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Archive for February, 2016

28
Feb

Supporting Multiple Managers

Working for multiple managers requires serious organization. You must constantly monitor tasks and projects and track various due dates, meetings, and timelines. The following tips can ensure that all your managers know what is going on and help you avoid conflicting priorities.shutterstock_68508943 copy

  • Meet with your managers regularly to become familiar with their desired outcomes and the expectations they have of you. Ask them to share the big picture of what is happening in the company, so you can better understand your role.
  • Request that each manager give you deadlines and priority levels for all assignments. If timing and priority are unimportant, suggest your own deadlines, based on your workload and other deliverables.
  • Develop a master spreadsheet that includes every assignment you have been given by each manager. Include deadlines and priorities. Give a copy to each manager.
    • A whiteboard report posted in your office is an effective tool to keep everyone aware of your weekly goals. Use red for critical and milestone dates. You can also put a Word table, Excel spreadsheet, or calendar page on your shared drive. Every Monday, print out the report for the week and post it on your wall where everyone can see it.
    • Communicate with each manager immediately when scheduling conflicts arise.
    • Do what you can to encourage your managers to meet with each other to discuss their priorities. As a team, they can help you schedule your work, which will make everyone involved with your projects more productive.

If you have 12 people pulling you in 12 different directions, your productivity will suffer. Know who your ultimate manager is. This person has the authority to ensure you are not overwhelmed and can be positively productive while meeting everyone’s needs.

For more information, see my blog posts Don’t Let Someone Hold You Up and Tips for Managing Multiple Priorities.

21
Feb

Get Along with Your Manager

Working for multiple managers requires serious organization. You must constantly monitor tasks and projects and track various due dates, meetings, and timelines. The following tips can ensure that all your managers know what is going on and help you avoid conflicting priorities.shutterstock_98421482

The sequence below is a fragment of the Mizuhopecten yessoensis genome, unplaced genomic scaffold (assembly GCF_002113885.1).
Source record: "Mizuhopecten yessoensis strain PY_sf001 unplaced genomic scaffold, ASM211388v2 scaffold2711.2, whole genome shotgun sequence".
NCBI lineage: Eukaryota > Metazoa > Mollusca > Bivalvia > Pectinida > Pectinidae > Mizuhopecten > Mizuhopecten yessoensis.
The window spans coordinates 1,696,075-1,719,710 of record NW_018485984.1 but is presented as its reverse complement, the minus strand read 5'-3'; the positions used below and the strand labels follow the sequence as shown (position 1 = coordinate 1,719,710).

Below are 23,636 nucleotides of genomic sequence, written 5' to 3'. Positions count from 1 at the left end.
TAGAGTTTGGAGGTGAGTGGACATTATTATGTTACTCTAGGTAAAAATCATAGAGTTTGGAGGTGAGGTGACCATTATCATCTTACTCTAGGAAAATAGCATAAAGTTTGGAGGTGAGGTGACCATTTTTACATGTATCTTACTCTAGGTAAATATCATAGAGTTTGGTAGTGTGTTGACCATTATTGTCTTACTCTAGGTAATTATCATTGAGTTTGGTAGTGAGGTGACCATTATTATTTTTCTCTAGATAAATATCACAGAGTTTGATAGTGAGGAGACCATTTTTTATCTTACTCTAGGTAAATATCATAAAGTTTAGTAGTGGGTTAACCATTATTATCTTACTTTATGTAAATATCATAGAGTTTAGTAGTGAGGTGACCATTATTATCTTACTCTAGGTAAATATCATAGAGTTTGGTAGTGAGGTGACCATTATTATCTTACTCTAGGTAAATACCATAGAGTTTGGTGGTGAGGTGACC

• Meet with your managers regularly to become familiar with their desired outcomes and the expectations they have of you. Ask them to share the big picture of what is happening in the company, so you can better understand your role.
  • Request that each manager give you deadlines and priority levels for all assignments. If timing and priority are unimportant, suggest your own deadlines, based on your workload and other deliverables.
  • Develop a master spreadsheet that includes every assignment you have been given by each manager. Include deadlines and priorities. Give a copy to each manager.
    • A whiteboard report posted in your office is an effective tool to keep everyone aware of your weekly goals. Use red for critical and milestone dates. You can also put a Word table, Excel spreadsheet, or calendar page on your shared drive. Every Monday, print out the report for the week and post it on your wall where everyone can see it.
    • Communicate with each manager immediately when scheduling conflicts arise.
    • Do what you can to encourage your managers to meet with each other to discuss their priorities. As a team, they can help you schedule your work, which will make everyone involved with your projects more productive.

If you have 12 people pulling you in 12 different directions, your productivity will suffer. Know who your ultimate manager is. This person has the authority to ensure you are not overwhelmed and can be positively productive while meeting everyone’s needs.